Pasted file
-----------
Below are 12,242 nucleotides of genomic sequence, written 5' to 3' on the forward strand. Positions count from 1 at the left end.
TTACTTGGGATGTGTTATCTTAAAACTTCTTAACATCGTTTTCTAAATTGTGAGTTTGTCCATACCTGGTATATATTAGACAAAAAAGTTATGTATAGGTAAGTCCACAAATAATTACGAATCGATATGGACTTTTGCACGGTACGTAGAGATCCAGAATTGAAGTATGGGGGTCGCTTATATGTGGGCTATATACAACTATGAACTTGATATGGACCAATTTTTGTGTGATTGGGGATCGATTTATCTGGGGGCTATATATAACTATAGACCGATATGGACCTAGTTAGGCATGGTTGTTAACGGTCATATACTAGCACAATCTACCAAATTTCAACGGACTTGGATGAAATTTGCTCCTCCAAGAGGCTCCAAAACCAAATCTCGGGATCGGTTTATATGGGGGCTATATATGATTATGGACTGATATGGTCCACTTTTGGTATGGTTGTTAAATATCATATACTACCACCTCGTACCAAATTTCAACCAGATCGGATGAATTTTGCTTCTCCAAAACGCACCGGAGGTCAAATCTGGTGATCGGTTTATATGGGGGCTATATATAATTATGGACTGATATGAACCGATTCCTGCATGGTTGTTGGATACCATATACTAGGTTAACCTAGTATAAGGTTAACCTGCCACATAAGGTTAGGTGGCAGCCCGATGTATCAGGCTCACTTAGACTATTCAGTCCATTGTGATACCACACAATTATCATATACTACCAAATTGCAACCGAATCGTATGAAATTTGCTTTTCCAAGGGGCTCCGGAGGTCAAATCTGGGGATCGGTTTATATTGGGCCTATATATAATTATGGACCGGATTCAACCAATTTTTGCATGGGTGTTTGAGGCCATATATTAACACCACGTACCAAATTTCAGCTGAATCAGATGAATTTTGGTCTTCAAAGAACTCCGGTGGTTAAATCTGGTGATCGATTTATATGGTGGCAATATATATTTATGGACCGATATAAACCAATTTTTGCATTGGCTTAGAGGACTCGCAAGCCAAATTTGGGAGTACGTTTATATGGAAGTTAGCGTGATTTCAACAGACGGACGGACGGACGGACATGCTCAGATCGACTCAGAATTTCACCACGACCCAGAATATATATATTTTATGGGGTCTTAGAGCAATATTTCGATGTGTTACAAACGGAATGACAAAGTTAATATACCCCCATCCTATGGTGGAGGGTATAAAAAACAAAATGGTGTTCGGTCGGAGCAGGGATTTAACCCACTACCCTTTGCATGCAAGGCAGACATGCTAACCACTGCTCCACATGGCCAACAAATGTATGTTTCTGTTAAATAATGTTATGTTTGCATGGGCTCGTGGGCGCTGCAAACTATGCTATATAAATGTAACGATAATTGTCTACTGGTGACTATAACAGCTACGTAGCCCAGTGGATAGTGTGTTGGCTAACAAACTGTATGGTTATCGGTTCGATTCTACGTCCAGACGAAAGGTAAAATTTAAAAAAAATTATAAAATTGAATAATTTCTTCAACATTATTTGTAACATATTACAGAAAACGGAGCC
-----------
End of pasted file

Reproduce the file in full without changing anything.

Below are 12,242 nucleotides of genomic sequence, written 5' to 3' on the forward strand. Positions count from 1 at the left end.
TTACTTGGGATGTGTTATCTTAAAACTTCTTAACATCGTTTTCTAAATTGTGAGTTTGTCCATACCTGGTATATATTAGACAAAAAAGTTATGTATAGGTAAGTCCACAAATAATTACGAATCGATATGGACTTTTGCACGGTACGTAGAGATCCAGAATTGAAGTATGGGGGTCGCTTATATGTGGGCTATATACAACTATGAACTTGATATGGACCAATTTTTGTGTGATTGGGGATCGATTTATCTGGGGGCTATATATAACTATAGACCGATATGGACCTAGTTAGGCATGGTTGTTAACGGTCATATACTAGCACAATCTACCAAATTTCAACGGACTTGGATGAAATTTGCTCCTCCAAGAGGCTCCAAAACCAAATCTCGGGATCGGTTTATATGGGGGCTATATATGATTATGGACTGATATGGTCCACTTTTGGTATGGTTGTTAAATATCATATACTACCACCTCGTACCAAATTTCAACCAGATCGGATGAATTTTGCTTCTCCAAAACGCACCGGAGGTCAAATCTGGTGATCGGTTTATATGGGGGCTATATATAATTATGGACTGATATGAACCGATTCCTGCATGGTTGTTGGATACCATATACTAGGTTAACCTAGTATAAGGTTAACCTGCCACATAAGGTTAGGTGGCAGCCCGATGTATCAGGCTCACTTAGACTATTCAGTCCATTGTGATACCACACAATTATCATATACTACCAAATTGCAACCGAATCGTATGAAATTTGCTTTTCCAAGGGGCTCCGGAGGTCAAATCTGGGGATCGGTTTATATTGGGCCTATATATAATTATGGACCGGATTCAACCAATTTTTGCATGGGTGTTTGAGGCCATATATTAACACCACGTACCAAATTTCAGCTGAATCAGATGAATTTTGGTCTTCAAAGAACTCCGGTGGTTAAATCTGGTGATCGATTTATATGGTGGCAATATATATTTATGGACCGATATAAACCAATTTTTGCATTGGCTTAGAGGACTCGCAAGCCAAATTTGGGAGTACGTTTATATGGAAGTTAGCGTGATTTCAACAGACGGACGGACGGACGGACATGCTCAGATCGACTCAGAATTTCACCACGACCCAGAATATATATATTTTATGGGGTCTTAGAGCAATATTTCGATGTGTTACAAACGGAATGACAAAGTTAATATACCCCCATCCTATGGTGGAGGGTATAAAAAACAAAATGGTGTTCGGTCGGAGCAGGGATTTAACCCACTACCCTTTGCATGCAAGGCAGACATGCTAACCACTGCTCCACATGGCCAACAAATGTATGTTTCTGTTAAATAATGTTATGTTTGCATGGGCTCGTGGGCGCTGCAAACTATGCTATATAAATGTAACGATAATTGTCTACTGGTGACTATAACAGCTACGTAGCCCAGTGGATAGTGTGTTGGCTAACAAACTGTATGGTTATCGGTTCGATTCTACGTCCAGACGAAAGGTAAAATTTAAAAAAAATTATAAAATTGAATAATTTCTTCAACATTATTTGTAACATATTACAGAAAACGGAGCC